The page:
Tuning in to the '60s through two families

Bashing the 1960s is sociopolitical sport these days, what with politicians and news commentators linking President Clinton (derisively) with the decade.

But however one may feel about that controversial era, a lively new television miniseries is bound to stimulate authentic discussion all over again.

"The '60s" (Feb. 7 and 8, 9-11 p.m., NBC) posed a nearly impossible task for its writers: tell over the course of two evenings a complex tale of political activism and personal reconstruction with characters who are memorable enough to make it all seem plausible - from the civil rights movement to Vietnam War protests to the sexual revolution.

"Linda Obst and I lived it," says writer Jeffrey Fiskin, speaking of himself and the miniseries' producer. "And we poached on our own lives mercilessly. What I inherited when I came on the project was an excellent documentary about the 1960s. Documentary filmmakers had worked on it for a year. It had characters and [the filmmakers] had chosen most of the landmark moments - the Chicago Democratic convention, Woodstock, the Watts riots, Columbia, the march on the Pentagon, etc.

"But when Linda called me, she said 'We don't have a human story yet,' " Mr. Fiskin said in a recent interview. "We don't have anything to make reality of what went on, besides all the political stuff."

To humanize the politics of the decade, Fiskin and Ms. Obst tell the tale of two fictional families, one white and one black.

One of the few major flaws of the miniseries is that the story of the African-American family is less developed than that of the white family. The writers' individual experiences had their limitations.

But Fiskin and Obst do get it right when it comes to the white family, the Herlihys. There, a paternalistic dad tries to run everybody's life and misunderstands both his kids and his era. Yet the writers are careful to make him a warm, kind, good man, nevertheless. And his wife, long-sufferer and peacemaker that she is, finally stands up for herself just a little. One of the sons is an intellectual who ends up an activist; the other becomes a marine and comes home from the war spooked, but not beyond reclamation. And then there's the daughter who is betrayed by the sexual revolution and estranged from her dad by an unwanted pregnancy.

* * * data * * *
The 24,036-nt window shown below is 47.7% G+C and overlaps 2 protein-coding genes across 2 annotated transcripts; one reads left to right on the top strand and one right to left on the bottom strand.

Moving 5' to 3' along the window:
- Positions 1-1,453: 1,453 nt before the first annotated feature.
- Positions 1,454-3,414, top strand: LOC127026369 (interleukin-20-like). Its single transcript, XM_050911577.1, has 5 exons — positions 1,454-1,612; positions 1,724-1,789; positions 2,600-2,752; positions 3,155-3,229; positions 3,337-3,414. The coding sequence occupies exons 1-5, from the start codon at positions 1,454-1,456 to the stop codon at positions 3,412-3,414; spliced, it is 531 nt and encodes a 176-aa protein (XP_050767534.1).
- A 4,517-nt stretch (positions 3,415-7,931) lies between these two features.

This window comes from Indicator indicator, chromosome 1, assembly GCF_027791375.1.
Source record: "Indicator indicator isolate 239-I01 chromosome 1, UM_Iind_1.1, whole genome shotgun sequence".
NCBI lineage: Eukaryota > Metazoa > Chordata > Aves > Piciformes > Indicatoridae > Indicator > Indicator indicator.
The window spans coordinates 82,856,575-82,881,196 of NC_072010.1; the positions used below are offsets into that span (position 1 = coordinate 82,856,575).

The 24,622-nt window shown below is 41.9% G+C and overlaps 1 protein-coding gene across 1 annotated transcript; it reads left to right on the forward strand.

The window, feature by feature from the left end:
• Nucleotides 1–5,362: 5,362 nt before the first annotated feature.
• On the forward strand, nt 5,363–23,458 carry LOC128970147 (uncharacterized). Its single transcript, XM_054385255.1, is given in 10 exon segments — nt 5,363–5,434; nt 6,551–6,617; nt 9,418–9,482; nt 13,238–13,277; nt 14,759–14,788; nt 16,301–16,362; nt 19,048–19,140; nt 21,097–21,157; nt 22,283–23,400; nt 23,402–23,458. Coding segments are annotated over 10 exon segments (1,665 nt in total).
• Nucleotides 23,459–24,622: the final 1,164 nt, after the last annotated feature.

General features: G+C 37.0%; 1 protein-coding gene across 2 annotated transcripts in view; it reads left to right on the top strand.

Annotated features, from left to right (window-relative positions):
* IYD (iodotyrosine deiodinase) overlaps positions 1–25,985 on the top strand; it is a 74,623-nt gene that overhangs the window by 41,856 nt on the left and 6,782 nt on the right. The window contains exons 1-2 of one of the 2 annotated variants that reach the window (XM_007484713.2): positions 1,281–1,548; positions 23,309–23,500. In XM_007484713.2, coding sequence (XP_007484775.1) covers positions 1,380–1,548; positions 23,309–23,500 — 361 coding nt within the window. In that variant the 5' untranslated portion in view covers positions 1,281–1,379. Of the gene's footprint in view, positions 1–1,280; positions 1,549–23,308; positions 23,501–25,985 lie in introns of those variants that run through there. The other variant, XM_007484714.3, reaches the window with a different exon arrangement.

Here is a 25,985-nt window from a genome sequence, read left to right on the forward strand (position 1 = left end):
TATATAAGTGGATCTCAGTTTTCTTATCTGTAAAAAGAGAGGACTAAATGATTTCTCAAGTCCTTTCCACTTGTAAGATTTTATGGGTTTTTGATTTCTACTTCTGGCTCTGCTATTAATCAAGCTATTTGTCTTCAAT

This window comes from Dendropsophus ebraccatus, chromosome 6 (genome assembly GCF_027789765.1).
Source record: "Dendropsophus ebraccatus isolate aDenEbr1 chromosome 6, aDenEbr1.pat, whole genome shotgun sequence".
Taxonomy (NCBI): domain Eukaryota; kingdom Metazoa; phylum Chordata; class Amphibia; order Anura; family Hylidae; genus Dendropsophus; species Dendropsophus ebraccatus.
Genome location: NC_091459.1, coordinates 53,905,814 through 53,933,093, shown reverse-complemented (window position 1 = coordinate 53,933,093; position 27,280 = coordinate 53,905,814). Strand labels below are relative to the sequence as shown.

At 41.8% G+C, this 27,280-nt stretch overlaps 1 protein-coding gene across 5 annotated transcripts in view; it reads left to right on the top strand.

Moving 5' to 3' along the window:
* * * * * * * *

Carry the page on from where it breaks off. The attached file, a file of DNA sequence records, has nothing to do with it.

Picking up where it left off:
Still, all of these are minor players in the earth-shaking events of the times.

"It is a very easy decade to make look silly," Fiskin says. "But we felt we wanted to rescue the decade from its ill use at the hands of others - everyone has been harping on the demons of the '60s. The fact is there were demons - but there were angels too" - the civil rights movement and the women's movement among them, he says. "White college kids getting beaten up and killed to register black voters is not [an act of] self-indulgence, it is part of being [part of] a larger human family - which is what America and democracy have always been about," Fiskin adds.

He laments how many commentators in referring to the '60s focus only on the self-indulgence of the period. Some of those indulgences are skimmed over in the film - maybe a little too much. But that's probably because the other side of the story is so often omitted when the '60s are routinely trashed.

"Linda points out that [today] in her part of L.A., every precinct captain is black, and that is a direct result of some hard work by a lot of good people," he says.

Another of the "angels" that Fiskin believes has been ignored is the sense of belonging to something larger than oneself that political activism provided.

Obst and Fiskin have tried hard to be fair to conservative viewpoints. Militant organizers, for example, were sometimes egotists with personal and selfish agendas - the villain of this piece is one such man.

One of the best things about the miniseries is its folk-rock soundtrack - dj vu for those who grew up in this period. Bob Dylan - the prince of protest music - re-recorded "The Chimes of Freedom" for the show.

"We threw ourselves into this [project] with the conviction that we could make a difference," Fiskin says. "And when Bob Dylan agreed to do "Chimes of Freedom" ... well, he was the voice of the '60s...."

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